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New North Carolina Cyber-bullying Law Goes Into Effect

Nearly two-dozen new laws went into effect on Saturday including one important item that extends a North Carolina crime against cyber-bullying to also provide protection to school employees.

The new law will mean that students who use a computer to intimidate or threaten school employees will face criminal penalties. Existing laws in the state already made it illegal for cyber-bulling to target other children. The new law makes it a misdemeanor for students to commit various online offenses against school employees, such as creating false profiles, signing them up for Internet porn or posting personal images and private information.ESC button.jpg

The roots of the new law began about five years ago when a teacher in Charlotte-Mecklenburg Schools discovered that someone had created a fake MySpace page in his name and posted material implying he was a pedophile. Charlotte-Mecklenburg School investigators traced the profile to students at Providence High and charged those students with cyber-stalking.


The North Carolina chapter of the American Civil Liberties Union said the new law may be the first of its kind in the country and that isn’t meant as a good thing. Instead, the civil rights group says it intends to challenge the new law in court. The organization’s policy director, Sarah Preston, says students have written nasty things about teachers since the beginning of time and that doing so should not be illegal just because the writing was done electronically.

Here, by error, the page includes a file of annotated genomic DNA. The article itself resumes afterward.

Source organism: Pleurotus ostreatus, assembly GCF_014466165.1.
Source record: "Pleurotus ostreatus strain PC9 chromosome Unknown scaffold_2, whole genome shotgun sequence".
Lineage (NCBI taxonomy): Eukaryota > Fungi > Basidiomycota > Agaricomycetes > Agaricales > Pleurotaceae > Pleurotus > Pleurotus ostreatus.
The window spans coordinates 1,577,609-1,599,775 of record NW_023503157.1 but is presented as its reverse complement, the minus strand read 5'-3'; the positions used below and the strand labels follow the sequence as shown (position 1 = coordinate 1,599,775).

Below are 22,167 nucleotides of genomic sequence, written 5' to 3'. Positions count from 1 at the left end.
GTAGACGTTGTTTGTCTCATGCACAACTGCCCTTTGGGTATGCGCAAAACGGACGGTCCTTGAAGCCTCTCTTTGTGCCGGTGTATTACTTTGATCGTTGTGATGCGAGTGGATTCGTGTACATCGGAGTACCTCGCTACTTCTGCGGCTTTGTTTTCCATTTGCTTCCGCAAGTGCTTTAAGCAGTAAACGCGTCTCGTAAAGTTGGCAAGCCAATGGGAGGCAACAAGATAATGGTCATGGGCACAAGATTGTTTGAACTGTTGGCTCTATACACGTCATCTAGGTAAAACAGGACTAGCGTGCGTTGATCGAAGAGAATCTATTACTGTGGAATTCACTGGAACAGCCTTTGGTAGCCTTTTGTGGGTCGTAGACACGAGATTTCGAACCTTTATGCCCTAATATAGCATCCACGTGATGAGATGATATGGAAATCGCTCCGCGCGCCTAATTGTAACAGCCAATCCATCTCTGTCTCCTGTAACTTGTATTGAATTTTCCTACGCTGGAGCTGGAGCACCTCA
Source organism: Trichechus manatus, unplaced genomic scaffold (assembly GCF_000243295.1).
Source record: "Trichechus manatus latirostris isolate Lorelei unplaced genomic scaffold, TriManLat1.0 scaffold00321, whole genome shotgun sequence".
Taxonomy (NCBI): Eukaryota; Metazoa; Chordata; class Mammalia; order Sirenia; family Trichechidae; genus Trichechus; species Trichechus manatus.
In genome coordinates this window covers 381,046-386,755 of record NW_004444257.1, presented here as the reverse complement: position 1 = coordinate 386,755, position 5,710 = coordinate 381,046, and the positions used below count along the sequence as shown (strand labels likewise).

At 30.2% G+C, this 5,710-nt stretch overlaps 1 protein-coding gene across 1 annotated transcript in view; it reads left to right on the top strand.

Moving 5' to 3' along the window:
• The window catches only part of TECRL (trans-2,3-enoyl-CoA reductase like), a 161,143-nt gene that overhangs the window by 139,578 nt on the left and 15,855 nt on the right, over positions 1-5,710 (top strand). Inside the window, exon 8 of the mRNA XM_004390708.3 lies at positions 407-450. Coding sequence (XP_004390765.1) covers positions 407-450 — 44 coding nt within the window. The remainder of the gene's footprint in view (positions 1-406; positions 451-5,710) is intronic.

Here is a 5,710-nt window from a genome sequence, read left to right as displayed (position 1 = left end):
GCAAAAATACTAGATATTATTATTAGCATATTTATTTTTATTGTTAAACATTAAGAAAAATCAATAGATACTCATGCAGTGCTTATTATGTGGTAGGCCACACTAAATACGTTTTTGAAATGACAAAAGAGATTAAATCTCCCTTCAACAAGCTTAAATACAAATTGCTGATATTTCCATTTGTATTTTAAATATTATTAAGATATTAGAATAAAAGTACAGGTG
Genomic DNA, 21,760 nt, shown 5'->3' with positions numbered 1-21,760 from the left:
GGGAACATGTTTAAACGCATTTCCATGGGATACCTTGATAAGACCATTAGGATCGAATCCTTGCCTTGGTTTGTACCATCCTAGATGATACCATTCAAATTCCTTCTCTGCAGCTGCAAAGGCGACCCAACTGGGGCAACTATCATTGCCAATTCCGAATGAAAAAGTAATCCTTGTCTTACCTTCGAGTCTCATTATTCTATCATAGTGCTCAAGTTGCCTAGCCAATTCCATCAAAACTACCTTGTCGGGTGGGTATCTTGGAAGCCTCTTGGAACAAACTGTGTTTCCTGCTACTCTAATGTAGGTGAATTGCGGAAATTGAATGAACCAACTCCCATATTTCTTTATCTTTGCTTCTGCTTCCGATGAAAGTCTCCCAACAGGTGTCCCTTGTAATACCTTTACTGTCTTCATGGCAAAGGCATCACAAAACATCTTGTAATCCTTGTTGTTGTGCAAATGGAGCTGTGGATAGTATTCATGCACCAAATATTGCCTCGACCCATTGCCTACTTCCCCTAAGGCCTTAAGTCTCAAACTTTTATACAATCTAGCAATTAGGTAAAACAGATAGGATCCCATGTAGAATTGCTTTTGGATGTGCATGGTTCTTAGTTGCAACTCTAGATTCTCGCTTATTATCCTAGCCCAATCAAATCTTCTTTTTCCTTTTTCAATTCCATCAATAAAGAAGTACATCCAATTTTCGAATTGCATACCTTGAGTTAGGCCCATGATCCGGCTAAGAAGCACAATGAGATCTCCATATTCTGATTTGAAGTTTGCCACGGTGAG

The ACLU says the new law gives law enforcement officials too much discretion, raising the prospect that students could face charges for criticizing administrators or even accurately reporting offensive comments made by a teacher. The group also says that the penalty for such remarks, up to 60 days in jail or a $1,000 fine, is far too severe.

Though making nasty remarks online may not seem like a big deal, if your child has been charged with such a crime you should take action and consult an experienced North Carolina criminal defense attorney right away. After all, a criminal charge such as this could affect college admission and job opportunities for your child in the long-term.

The North Carolina criminal defense lawyers at Arnold & Smith, PLLC will provide you with the best possible defense against any charges brought against you. Contact Arnold & Smith, PLLC today at (855) 370-2828.

Source: “N.C. may be first state to charge students with cyber crimes,” by Ann Doss Helms, published at CharlotteObserver.com
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